Membership Formats

membership formats

As I’m sure you’ve realized by now, membership sites are all around you.  Even in the common every day networks. Think about it for a minute…

Now, there’s something else you need to consider.  It’s actually rather important.

When creating your membership website, there are many different models that you can choose from, including coaching or training, email based courses, monthly updates or you can even choose to set up a “time limited” membership site, where subscribers pay to access training materials or weekly courses for a limited time.

For example, depending on your goals, you might want to create a membership website that is short term, where it’s designed to offer content on a sequential basis, until the cycle ends, and then the subscription is terminated, and re-starts as new subscribers sign up.

This is particularly common with e-mail based courses, where a subscriber signs up at a flat rate and receives weekly e-courses in their inbox for a period of time (usually 30-90 days).

Once the eCourse finishes, the subscription cycle ends and the subscriber is no longer charged for access to the training.

On the other hand, if you are interested in developing long term membership programs, you may want to focus on the traditional platform, where members pay a monthly subscription fee to access content or resources, where the membership program never ends unless the subscriber chooses to terminate their subscription.

In the following pages, we’ll take a close look at the different options available to you so that you can choose the best format for you, and begin building your membership site and profiting.

Different Membership Site Models

In this section, what I want to put focus on is analyzing the various types of popular membership site models that have been successful.

In particular, we’ll look at 3 different models that you can focus on.

Of course, this is not the only ideas, and you can always expand upon these or come up with your own concepts as well.

Coaching Programs

Coaching based training programs typically offer members the opportunity to receive training or personal assistance for a flat fee, although there are membership based coaching sites that charge on a monthly basis for continued access to new training modules or lesson plans.

With a coaching based membership site, lessons are accessible only to members of the site, with schedules being made available for all members in regards to meeting times, personal coaching sessions and live calls.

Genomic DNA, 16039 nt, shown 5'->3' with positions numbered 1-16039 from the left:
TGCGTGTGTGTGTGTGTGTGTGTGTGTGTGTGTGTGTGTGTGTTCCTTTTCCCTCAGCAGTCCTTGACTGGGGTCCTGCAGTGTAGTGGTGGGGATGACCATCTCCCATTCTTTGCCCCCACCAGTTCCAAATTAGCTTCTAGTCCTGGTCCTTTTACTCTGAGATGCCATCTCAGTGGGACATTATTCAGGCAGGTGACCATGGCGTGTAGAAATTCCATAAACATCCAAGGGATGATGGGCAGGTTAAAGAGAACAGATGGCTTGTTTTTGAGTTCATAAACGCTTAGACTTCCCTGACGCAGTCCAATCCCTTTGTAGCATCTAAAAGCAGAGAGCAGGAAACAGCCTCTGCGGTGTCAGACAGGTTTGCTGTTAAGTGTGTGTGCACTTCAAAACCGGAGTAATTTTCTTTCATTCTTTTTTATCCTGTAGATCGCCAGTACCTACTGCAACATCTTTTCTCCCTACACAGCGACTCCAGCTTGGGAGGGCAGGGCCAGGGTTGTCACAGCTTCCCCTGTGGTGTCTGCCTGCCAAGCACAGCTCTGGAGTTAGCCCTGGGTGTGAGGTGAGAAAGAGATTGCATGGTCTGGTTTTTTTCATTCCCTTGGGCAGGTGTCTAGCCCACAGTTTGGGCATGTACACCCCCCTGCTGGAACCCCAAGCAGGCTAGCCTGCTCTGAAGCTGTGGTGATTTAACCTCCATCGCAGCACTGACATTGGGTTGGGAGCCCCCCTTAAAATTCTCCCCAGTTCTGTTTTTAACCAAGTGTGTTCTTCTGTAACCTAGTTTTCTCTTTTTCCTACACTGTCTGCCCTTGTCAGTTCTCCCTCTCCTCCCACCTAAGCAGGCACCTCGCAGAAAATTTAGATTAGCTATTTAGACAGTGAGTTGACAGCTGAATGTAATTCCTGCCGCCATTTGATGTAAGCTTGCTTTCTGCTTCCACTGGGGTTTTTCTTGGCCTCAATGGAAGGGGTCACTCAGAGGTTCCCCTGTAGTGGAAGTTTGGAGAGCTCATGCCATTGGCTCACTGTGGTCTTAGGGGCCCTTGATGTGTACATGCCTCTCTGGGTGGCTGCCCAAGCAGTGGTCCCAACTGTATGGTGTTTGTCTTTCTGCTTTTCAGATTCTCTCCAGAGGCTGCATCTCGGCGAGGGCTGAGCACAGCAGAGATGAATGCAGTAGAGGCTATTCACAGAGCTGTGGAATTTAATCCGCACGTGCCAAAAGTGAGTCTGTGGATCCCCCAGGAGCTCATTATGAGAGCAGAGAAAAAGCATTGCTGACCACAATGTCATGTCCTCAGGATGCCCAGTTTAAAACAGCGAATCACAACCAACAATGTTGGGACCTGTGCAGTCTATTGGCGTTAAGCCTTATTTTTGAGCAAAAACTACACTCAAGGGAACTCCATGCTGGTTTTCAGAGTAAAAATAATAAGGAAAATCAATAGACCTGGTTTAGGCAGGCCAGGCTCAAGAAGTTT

Coaching may include:

  • Personal training (one on one sessions)
  • Group Session Training (forums, conference calls etc)
  • Forum Based Training
  • Ecourse Training (delivery of lessons via email)

You need to be objective when analyzing your member base, so that you can create a tailor made training program suitable for specific segments of your market.

For example, your training program will need to address a specific skill, or experience level so that you can ensure your members can understand and apply the information you provide during the course.

You want to be very careful to first  survey what kind of help potential members are interested in, so you can gauge the overall demand and interest and create a laser targeted coaching program.

Coaching based membership websites are extremely easy to set up because unlike traditional membership websites where you’ll need to develop and publish content prior to your website launch, with service based membership websites, you can update your website less frequently, creating content and resources only as the site grows.

Email Programs

The easiest way to set up an email based membership website is to create a simple subscription page that features a subscription button (You can create these directly within your Paypal account).

When a visitor to your site decides to enroll in your ecourse training, they can either choose to subscribe to a monthly payment plan, where they receive one new module every month, or perhaps a one-time flat fee for the entire training series.

With an email based membership program, you are able to set up complete membership sites quickly, with very little start up costs or work involved.

After all, since the majority of the content will be delivered via email, you don’t need a dedicated server, or expensive membership software to manage your program!

You will also want to determine a delivery schedule, making sure to send out the newsletters on the same day each week, for consistency.

When it comes to frequency, the most common formats include eCourses sent weekly, bi weekly or monthly.

When you are deciding what your publishing schedule will be, keep in mind the kind of information you will be supplying to your membership and its “dated importance”.

If you are offering information that changes quickly or regularly, then you are going to want to consider sending out your ecourses more frequently, perhaps even implementing a RSS feed into your course, so that members can receive instant broadcasts of new updates.